Most products that focus on reducing data on primary storage classify that data into two types: the very active data set (databases and files that are currently being edited), which constitutes a very small percentage of the overall storage environment; and data that is not in use, which constitutes the bulk of primary storage.
The only practical way to reduce the footprint of active data on primary storage today is to use an inline compression appliance, like the type offered by Storwize. Despite perception to the contrary, with inline compression, you can reduce the size of the data set with little or no performance impact on most operations.
Unlike with archive or backup data, primary storage has almost no duplication of data, so deduplication here has limited value, except on virtual machine OS images. (NetApp's deduplication extension, formerly called A-SIS, is effective at reducing the size of the virtual machine footprint.) Beyond that there are exceptions, but finding the duplicate data requires specific knowledge of file formats and processing time for analysis. Ocarina Networks' Optimizer appliances have a post-process crawl technique that works well here, without impacting performance. They can compress and deduplicate and store the reduced file in place or subsequently move it to a secondary tier of storage.
That brings us to the most effective means of data reduction on primary storage: Get rid of inactive data by archiving it. Seriously, if 80 to 90 percent of the data on primary storage remains unchanged and unaccessed, what is it doing on your customer's most expensive tier of storage? It's there because most users fear the process of moving it to a less expensive tier; that's where you come in with an effective data reduction strategy that covers all tiers of storage.
For those not using Ocarina's Optimizer, the identification of that data can be made easy with products from companies like Tek-Tools or Aptare.
Once identified, it can be manually moved to the secondary tier of storage,¬ such as a disk-based archive. This is very cost-effective and simple. That's because most disk archives show up as a NAS mount point, and moving data to and from them is as simple as a copy command. If a more automated move and recovery feature is required, there are plenty of mature tools to do that, and global file systems and archiving software have built-in retrieval capabilities.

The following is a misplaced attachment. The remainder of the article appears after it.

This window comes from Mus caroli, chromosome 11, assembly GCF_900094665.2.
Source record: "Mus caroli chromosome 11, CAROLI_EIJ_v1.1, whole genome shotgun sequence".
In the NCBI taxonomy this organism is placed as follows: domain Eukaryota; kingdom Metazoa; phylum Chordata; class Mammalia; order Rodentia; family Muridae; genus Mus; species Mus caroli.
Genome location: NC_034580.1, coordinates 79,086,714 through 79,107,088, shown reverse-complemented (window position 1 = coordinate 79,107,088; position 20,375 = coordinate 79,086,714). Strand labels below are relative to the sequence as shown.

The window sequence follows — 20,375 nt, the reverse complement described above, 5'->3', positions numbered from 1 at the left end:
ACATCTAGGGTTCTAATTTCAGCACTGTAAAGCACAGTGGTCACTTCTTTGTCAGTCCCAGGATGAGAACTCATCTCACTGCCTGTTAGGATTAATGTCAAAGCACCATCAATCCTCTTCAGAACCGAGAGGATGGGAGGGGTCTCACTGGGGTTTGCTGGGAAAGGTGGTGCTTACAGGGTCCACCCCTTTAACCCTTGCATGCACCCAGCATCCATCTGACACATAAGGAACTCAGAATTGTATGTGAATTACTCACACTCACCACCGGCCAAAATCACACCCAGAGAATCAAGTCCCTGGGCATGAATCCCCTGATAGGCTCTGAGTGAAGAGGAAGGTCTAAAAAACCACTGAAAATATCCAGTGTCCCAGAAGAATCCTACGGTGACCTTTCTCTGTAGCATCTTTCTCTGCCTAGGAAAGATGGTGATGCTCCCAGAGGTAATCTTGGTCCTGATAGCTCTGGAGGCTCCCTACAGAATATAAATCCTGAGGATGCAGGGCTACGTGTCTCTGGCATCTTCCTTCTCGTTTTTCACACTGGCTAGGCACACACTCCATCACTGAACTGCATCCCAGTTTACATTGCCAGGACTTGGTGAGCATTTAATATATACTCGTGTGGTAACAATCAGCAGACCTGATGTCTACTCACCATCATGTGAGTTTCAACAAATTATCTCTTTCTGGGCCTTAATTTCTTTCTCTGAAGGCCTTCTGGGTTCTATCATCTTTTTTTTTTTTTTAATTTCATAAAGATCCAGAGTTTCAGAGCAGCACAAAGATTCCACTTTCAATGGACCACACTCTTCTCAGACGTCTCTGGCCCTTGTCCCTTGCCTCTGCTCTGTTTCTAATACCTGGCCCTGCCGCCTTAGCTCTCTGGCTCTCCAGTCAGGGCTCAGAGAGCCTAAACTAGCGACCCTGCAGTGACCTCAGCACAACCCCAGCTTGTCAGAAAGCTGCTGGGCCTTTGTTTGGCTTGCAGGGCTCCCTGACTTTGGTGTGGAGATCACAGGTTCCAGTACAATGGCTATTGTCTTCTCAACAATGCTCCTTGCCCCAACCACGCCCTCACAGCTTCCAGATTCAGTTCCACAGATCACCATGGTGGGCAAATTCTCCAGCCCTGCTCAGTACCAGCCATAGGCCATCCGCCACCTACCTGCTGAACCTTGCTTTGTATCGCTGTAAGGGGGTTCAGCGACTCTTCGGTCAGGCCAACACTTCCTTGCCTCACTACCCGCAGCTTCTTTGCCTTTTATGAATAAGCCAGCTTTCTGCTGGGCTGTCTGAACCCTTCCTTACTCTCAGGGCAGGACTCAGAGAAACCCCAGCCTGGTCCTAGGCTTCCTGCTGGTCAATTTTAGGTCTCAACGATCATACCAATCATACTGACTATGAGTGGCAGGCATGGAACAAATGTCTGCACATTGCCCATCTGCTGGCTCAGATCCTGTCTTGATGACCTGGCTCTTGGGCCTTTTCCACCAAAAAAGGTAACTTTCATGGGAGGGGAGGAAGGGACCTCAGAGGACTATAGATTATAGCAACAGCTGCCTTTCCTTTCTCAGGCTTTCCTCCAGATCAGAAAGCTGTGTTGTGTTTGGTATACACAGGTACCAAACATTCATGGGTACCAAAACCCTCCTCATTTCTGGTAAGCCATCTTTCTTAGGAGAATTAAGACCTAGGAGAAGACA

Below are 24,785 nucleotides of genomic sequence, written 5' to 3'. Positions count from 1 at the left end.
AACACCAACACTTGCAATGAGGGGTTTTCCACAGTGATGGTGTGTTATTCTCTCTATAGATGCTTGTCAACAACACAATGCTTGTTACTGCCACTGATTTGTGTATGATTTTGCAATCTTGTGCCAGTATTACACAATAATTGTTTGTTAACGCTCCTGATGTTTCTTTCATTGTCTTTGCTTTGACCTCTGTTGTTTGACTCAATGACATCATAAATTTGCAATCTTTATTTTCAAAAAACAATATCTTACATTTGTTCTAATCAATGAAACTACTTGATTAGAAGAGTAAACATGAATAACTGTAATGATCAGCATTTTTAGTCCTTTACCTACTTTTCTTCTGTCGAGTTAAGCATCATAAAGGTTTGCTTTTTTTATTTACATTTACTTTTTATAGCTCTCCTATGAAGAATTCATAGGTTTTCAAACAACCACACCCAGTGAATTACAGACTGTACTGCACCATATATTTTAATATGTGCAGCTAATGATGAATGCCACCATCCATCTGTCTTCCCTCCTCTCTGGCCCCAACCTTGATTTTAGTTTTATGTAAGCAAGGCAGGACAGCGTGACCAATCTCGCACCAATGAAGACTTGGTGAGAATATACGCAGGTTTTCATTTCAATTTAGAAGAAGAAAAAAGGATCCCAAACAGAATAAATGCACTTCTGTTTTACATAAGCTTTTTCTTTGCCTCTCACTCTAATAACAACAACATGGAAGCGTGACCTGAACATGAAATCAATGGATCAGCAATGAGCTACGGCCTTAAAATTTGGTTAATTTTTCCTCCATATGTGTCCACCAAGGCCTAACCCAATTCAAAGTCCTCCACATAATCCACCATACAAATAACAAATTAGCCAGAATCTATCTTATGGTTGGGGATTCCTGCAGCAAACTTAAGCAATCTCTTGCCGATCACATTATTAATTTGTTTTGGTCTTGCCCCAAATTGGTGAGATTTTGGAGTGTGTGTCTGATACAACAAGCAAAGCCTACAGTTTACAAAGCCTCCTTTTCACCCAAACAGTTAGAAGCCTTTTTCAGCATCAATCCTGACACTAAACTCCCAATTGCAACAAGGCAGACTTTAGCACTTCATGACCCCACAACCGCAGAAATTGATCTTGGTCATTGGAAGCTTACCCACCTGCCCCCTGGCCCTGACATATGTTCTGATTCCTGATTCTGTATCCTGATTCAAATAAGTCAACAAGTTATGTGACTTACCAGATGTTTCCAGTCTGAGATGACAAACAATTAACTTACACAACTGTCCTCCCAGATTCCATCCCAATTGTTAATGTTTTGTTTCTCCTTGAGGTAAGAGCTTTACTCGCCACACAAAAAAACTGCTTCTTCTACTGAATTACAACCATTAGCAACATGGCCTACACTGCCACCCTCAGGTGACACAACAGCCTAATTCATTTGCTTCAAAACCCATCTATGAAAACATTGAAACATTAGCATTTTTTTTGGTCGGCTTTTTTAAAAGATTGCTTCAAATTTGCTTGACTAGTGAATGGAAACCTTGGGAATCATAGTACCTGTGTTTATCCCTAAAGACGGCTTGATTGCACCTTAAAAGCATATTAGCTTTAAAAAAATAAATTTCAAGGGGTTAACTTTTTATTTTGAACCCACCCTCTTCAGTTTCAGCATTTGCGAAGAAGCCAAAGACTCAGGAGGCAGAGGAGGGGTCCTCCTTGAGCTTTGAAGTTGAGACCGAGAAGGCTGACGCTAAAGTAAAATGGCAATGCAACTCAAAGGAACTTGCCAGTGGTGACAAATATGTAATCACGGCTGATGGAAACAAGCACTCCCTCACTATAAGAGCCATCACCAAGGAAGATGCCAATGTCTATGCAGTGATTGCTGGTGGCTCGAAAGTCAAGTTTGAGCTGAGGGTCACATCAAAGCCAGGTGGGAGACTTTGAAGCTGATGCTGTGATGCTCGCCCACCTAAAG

Archiving has no impact on performance of the active data set. In fact, with less data on a storage system, its performance may improve. There's a chance that users will notice a performance loss when accessing data that has been migrated from primary storage to the archive tier, but that should happen rarely, and certainly that data reduction technique won't impact day-to-day work.
About the author
George Crump is president and founder of Storage Switzerland, an IT analyst firm focused on the storage and virtualization segments. With 25 years of experience designing storage solutions for data centers across the United States, he has seen the birth of such technologies as RAID, NAS and SAN. Prior to founding Storage Switzerland, George was chief technology officer at one of the nation's largest storage integrators, where he was in charge of technology testing, integration and product selection. Find Storage Switzerland's disclosure statement here. This was first published in August 2009
This was first published in August 2009